Sirk TV Comic Review: IDW Small/Limited Issues #3 [IDW]
The aspect of choice but also the rule of command permeates the essence of many of the stories in collection between the essence of morality but also practical application.
The Q Conflict #3 The continuing structure of the omnipresent beings staging a gladiator competition of sorts combining the different crews across the pantheon (except Discovery) is a bit more clean and concise in this issue simply because there is a little more explanation of the interpersonal struggles at play. Q’s moral ineptitude but gray area of perspective continues to personify the complicity. Trelane integrates a notion of galactic capture-the-flag which is interesting especially when he ups the stakes with a planet killer. The stakes, as one of the characters points out, keep the situation from becoming too dire.
Star Wars Adventures #20 This tome has Anakin and Master Yoda on a planet where they discover an old friend with the power of invisibility. The thematic of realizing that which you cannot see but what can be perceived resounds in the story especially when Anakin uses a very simple problem solving tactical maneuver that really helps to continue to define the kind of Jedi he might have become. The secondary story in this issue tells a similar progression in that of Wild Space using a story of Padewan Barriss in a similar way by showing a quest/journey to recover a book for her master is not for the end result but what is learned along the way.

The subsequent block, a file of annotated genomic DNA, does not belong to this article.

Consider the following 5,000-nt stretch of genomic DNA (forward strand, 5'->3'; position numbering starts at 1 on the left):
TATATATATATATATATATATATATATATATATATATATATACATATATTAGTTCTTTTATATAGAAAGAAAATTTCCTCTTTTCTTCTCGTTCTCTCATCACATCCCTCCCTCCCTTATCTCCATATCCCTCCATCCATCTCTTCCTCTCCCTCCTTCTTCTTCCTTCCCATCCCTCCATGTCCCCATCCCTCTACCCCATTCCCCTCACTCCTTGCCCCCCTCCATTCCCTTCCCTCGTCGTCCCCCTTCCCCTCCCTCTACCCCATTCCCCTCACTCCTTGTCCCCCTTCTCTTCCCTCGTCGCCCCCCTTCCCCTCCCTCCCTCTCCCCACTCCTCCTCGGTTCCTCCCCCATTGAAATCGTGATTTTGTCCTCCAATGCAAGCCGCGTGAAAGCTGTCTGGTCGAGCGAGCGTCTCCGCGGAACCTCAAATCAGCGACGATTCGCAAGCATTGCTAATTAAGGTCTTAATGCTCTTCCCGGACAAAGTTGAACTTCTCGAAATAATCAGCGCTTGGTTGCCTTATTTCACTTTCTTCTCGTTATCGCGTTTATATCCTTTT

Star Trek: Terra Incognita #5 Like the Animated series episode “The Infinite Vulcan”, this story continues to examine the notion about messing with genetic code and the idea of what is better for a society in terms of progress or nostalgia. The crew of the Enterprise uses practical deduction to make their work easier but the dynamic between the command presence of Dr. Crusher versus Worf is an interesting dynamic that was never brought to a head per se during the series. While it doesn’t get too heated, the balance of the warrior mindset versus the medical mindset rests in the passive aggressive which is an interesting path. The mirror structure underneath continues to coalesce but with no true progression in this issue.
Star Wars – Flight Of The Falcon One Shot Hondo as a character has always been an interesting comic bright spot in the Star Wars universe and hopefully with get a tinge of live action impression at some point. This story follows Hondo having holed up on Baatu with the Falcon while Chewbacca is away. Mahko is a flyer and an all-around sharp flyer who, like Han Solo, has her emotions and priorities in both worlds. She is perhaps a little naive, wears her heart too much on her sleeve and trusts even though it will not turn out well. Hondo agrees to a race with the Falcon for some extra money and almost gets it stolen from him with a chicken tug-of-war with a tractor beam. It is a little childish on Hondo’s part especially when he tries to talk Chewie into letting him do it on a results basis. That said, this one shot really has a sense of character work that comes off both effortless but also organic.
By Tim Wassberg
Posted on April 26, 2019, in Other Reviews and tagged college television, Comics Review, Flight Of The Falcon, IDW Publishing, Millenium Falcon, star trek, Star Trek TNG, Star Wars Adventures, Terra Incognita, The Q Conflict, tim wassberg, tv colleges. Bookmark the permalink. Leave a comment.